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Welcome Home

A Retreat for Veterans of the Iraq and Afghanistan Wars

2014 Veterans Retreat. Photo courtesy of monastic Sangha

On an overcast day in November 2014, they began to arrive, sometimes alone, sometimes accompanied by a parent, a partner, or a sibling. Each in his or her own way was shrouded, tentative, and anxious. They had come to Blue Cliff Monastery from as far away as British Columbia, Tennessee, Ohio, and West Virginia.

Waiting to welcome them were Vietnam veterans, massage therapists, nurses, Reiki practitioners, and art therapists, all experienced in the Plum Village tradition. We had gathered in advance for a few days of practice, building Sangha and preparing for “Welcome Home: How to Truly Come Home,” a retreat for veterans of the Iraq and Afghanistan wars. Above all, they were welcomed with the open arms and open hearts of the Blue Cliff monastic community.

Over the course of five days, the veterans and their family members were introduced to the healing mindfulness practices of the Plum Village tradition under the guidance of skillful facilita­tors: Brother Phap Uyen, himself a veteran of Desert Storm/Desert Shield; his monastic brothers and sisters; and Dharma teacher Jeanne Anselmo, a holistic nurse and biofeedback therapist of forty years. Together, we shared sitting and walking meditation, Dharma talks, mindful meals, and Dharma sharing. Each day, time and space were set aside for therapeutic body practices such as TRE (trauma-release exercises), Reiki, massage therapy, and trauma-sensitive yoga. Space was available throughout the retreat for those who needed time to share their stories or process their emotions, to sit with a practitioner and experience deep listening.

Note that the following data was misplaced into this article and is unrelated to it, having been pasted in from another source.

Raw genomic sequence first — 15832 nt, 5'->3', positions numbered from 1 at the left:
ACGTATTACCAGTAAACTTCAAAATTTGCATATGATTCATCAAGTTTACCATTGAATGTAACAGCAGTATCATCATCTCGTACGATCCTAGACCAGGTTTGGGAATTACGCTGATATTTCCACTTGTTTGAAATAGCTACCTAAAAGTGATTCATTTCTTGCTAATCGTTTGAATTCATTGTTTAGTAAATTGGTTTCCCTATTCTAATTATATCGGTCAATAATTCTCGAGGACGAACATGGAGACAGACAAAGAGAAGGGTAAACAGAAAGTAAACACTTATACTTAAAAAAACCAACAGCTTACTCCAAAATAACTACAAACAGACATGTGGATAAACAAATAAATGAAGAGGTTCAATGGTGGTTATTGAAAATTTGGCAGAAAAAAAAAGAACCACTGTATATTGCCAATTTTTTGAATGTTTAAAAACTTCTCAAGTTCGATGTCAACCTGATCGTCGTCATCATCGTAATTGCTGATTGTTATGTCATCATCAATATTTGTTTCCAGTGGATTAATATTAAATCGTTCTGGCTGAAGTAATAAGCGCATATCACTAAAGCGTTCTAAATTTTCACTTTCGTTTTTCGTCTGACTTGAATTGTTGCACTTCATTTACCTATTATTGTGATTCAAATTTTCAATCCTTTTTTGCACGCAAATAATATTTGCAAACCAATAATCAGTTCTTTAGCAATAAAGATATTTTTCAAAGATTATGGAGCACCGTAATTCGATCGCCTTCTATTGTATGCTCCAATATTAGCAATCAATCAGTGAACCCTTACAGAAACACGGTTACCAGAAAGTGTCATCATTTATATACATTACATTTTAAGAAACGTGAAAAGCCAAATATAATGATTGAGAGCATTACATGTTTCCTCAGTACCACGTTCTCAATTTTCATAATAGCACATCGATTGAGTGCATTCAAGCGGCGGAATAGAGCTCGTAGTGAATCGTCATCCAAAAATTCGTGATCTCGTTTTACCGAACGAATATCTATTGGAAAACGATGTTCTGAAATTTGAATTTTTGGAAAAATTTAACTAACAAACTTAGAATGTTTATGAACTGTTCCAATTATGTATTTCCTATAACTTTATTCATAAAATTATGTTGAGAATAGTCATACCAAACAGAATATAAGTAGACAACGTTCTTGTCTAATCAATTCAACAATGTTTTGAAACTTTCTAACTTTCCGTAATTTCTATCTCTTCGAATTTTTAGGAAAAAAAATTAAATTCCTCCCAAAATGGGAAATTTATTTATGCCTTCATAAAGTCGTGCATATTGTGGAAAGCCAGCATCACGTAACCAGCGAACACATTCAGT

As each day dawned, it was as if the sun shone a bit brighter. Hoodies and sunglasses disappeared, and the one service dog in attendance was no longer by his vet’s side. Faces brightened and smiles manifested. In five short days, those of us fortunate enough to be present witnessed the miracle of mindfulness unfold before our eyes. 

On the last morning, concern arose when one of the vets was absent from the morning talk. Brother Phap Uyen found him enjoying walking meditation on the wooded trails, where the vet shared that he had never before experienced such total love and acceptance, and was having difficulty holding that emotion. Two of the vets discovered that their long drive home would follow a similar route, and they and their wives determined to make the return home a leisurely two-day trip together. Since the retreat, a number of the veterans have returned to Blue Cliff or visited Magnolia Grove Monastery, and they are in contact with one another via their own Facebook group.

All of this was made possible thanks to a grant from the Thich Nhat Hanh Foundation and the generosity of many Sanghas and individual practitioners around the world. With this financial support, every veteran and accompanying family member was able to receive a scholarship, without which they would not have been able to attend. As an expression of our gratitude, we invite you to enjoy a short film, made (with the veterans’ permission) by a Sangha friend, at

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What is Mindfulness

Thich Nhat Hanh January 15, 2020

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